I know, I know: at some point, one just has to call it a day, term it “complete”…. and move on to the next book.

Have a good Friday! :-)

A Birthday Remembrance

As you know, I didn’t get Frontiers finished in time for publication today. I had fought to make today (which was slightly earlier than I had planned) in memory of one of the real-life inspirations for my novel(s) – although I never told her that (and never would have). However, she’d known I was writing the first one, Passports. The last time we saw each other in person, in mid-2013, she’d urged me on to do the best I could and said she was sure it would be great.

Free Stock Photo: A mixed flock of waterfowl flying in the sunset

Free Stock Photo: A mixed flock of waterfowl flying in the sunset

She died back on February 2. I wrote a post about her eight days later. If you’d like to re-read it, click here.

Today would have been her 46th birthday.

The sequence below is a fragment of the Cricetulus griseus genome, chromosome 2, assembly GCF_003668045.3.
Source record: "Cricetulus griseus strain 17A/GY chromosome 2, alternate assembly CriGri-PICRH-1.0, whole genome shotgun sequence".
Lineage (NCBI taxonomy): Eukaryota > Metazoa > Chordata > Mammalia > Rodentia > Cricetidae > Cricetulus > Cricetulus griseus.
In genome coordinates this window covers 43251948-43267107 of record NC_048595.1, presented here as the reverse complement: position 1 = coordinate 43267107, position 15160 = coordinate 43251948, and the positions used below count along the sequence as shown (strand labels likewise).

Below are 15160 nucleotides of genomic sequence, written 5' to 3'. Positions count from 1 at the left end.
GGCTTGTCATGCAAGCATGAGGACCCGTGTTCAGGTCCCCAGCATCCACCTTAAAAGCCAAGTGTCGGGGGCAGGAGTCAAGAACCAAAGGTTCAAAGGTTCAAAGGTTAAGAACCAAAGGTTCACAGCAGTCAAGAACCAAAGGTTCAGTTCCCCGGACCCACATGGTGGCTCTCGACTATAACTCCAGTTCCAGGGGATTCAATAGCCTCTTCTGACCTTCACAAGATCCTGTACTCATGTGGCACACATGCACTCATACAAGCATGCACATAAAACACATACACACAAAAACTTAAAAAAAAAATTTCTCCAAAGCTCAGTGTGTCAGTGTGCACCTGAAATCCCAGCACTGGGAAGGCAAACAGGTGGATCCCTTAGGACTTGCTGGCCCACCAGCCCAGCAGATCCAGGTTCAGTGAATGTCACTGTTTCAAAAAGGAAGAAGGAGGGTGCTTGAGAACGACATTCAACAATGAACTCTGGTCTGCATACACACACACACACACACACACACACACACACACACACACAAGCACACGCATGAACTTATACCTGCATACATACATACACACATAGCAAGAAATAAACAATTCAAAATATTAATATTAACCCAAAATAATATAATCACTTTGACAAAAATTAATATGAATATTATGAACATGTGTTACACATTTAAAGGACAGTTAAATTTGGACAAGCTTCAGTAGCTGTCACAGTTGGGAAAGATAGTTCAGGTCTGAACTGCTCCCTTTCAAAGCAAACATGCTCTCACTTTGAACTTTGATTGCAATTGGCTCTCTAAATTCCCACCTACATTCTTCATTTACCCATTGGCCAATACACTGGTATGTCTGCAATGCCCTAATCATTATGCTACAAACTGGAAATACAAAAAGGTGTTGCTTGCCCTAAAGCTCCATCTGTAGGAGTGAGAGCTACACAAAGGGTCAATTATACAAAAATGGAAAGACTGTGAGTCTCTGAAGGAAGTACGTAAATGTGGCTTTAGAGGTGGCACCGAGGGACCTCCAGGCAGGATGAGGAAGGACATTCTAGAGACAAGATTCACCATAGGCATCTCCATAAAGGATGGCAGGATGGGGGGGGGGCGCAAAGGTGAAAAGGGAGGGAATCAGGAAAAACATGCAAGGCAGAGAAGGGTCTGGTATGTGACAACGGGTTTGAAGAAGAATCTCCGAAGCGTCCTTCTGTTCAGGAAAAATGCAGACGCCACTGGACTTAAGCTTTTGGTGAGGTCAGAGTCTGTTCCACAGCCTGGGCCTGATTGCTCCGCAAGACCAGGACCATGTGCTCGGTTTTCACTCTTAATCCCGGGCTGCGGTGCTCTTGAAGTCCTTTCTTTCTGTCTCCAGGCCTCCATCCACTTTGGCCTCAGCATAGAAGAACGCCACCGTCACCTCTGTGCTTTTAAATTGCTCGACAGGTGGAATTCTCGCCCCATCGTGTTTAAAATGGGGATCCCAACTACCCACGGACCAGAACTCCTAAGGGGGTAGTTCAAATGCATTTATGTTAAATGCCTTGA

Have a good Sunday, wherever you are reading this. And thank you for reading, following, and sharing my novel-writing site. :-)

“Woman’s name omitted”

Given what my uncle had messaged me recently about my perhaps writing a “cozy mystery” novel, I’m now really pleased I’d soldiered on with that Frontiers chapter I’d struggled with getting “right” for months. Whew. Apparently it was worth the effort. One proofreader has emailed me that she was floored by it:

Wow!…. (Woman’s name omitted)’s dilemma certainly holds the reader’s attention….

It is, shall we say, something of “a shocker.” Naturally I don’t want to give away too much. The only hints I’ll drop here are, uh, alcohol, a razor sharp knife, and a scarf, are all involved. ;-)